Image in modal.

The namesake Berlin studio of Pritzker Prize–winning Burkinabé-German architect Francis Kéré has revealed its latest project: a “vertical” daycare center on the campus of the Technical University of Munich (TUM) that will be built almost exclusively from timber. “We wanted to take the sustainability of the building to the extreme and build it entirely out of wood,” said Kéré. The five-story structure, which broke ground on April 18 at a site adjacent to the university cafeteria, is designed by Kéré Architecture in collaboration with Hermann Kaufmann + Partner (HK Architekten), a Schwarzach, Austria-based firm specializing in timber buildings. Per the firm, the all-wood construction will consider local standards for energy efficiency, thermal comfort, fire protection, and acoustics.

 Ingeborg Pohl Kinderoase an der TUM.

Image © Kéré Architecture

As detailed in a press release, the center—named Ingeborg Pohl Kinderoase an der TUM after its financial patron—will be operated by the Munich Student Union and accommodate up to 60 children, who will have romping reign over roughly 7,500 square feet of interior floor space designed by Kéré Architecture to “spark creativity.” As designed, the first level is dedicated to administrative space while the second, third, and fourth floors will house the childcare facilities; interior slides will connect some of the floors, which will be grouped by age. The top floor will be home to a sheltered rooftop terrace-slash-outdoor play area dubbed Himmelswiese—German for “field of the heavens.”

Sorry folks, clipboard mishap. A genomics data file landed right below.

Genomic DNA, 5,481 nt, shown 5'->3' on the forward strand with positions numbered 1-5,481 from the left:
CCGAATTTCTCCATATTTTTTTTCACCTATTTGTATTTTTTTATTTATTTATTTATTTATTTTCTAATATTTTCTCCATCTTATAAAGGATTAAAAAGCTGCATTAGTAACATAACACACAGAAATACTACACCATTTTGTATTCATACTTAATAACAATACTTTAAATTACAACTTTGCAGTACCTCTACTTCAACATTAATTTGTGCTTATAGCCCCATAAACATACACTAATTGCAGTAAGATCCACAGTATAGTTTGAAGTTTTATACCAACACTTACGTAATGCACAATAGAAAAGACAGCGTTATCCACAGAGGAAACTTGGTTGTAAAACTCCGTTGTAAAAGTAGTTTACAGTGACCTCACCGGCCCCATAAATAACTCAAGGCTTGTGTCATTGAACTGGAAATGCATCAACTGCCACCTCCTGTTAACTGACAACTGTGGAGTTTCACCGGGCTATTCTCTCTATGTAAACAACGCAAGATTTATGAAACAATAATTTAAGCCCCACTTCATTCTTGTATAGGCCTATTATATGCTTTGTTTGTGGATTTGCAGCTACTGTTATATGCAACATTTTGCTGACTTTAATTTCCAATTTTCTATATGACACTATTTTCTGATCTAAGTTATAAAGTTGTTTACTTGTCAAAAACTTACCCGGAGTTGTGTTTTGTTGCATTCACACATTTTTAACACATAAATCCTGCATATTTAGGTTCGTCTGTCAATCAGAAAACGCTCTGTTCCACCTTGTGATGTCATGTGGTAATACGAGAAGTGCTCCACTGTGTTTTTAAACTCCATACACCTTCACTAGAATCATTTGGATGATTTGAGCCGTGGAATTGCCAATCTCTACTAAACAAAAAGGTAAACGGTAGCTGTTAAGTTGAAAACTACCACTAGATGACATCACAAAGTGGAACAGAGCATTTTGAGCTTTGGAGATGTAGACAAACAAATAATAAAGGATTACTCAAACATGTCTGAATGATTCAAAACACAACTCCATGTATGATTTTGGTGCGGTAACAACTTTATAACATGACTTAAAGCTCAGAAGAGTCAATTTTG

“When we build for the little ones, we want them to be able to run around outside and feel the elements,” said Kéré. “I would also like to colonize the neighboring roofs, starting by connecting our building with the roof of the cafeteria and turning that into a giant meadow.”

 Ingeborg Pohl Kinderoase an der TUM


 Ingeborg Pohl Kinderoase an der TUM


Images © Kéré Architecture

Ingeborg Pohl Kinderoase an der TUM, which is slated to be completed at the end of next year, isn’t the first project for TUM designed by Kéré Architecture, which, although Berlin-based, works extensively across Africa, including in Kéré’s native Burkina Faso. In 2019, the firm was commissioned to design a multi-use, cross-disciplinary civic hub for the university’s Garching research campus. The resultant TUM Tower, which evokes the “essence and shape” of Bavarian maypole traditions, remains unbuilt.

 Ingeborg Pohl Kinderoase .

Image © Kéré Architecture

Kéré was a featured speaker at RECORD’s 2022 Innovation Conference, which was held several months after he was named as the 51st Pritzker laureate. Registration is now open for the upcoming 2024 Innovation Conference, to be held on October 1 in New York City.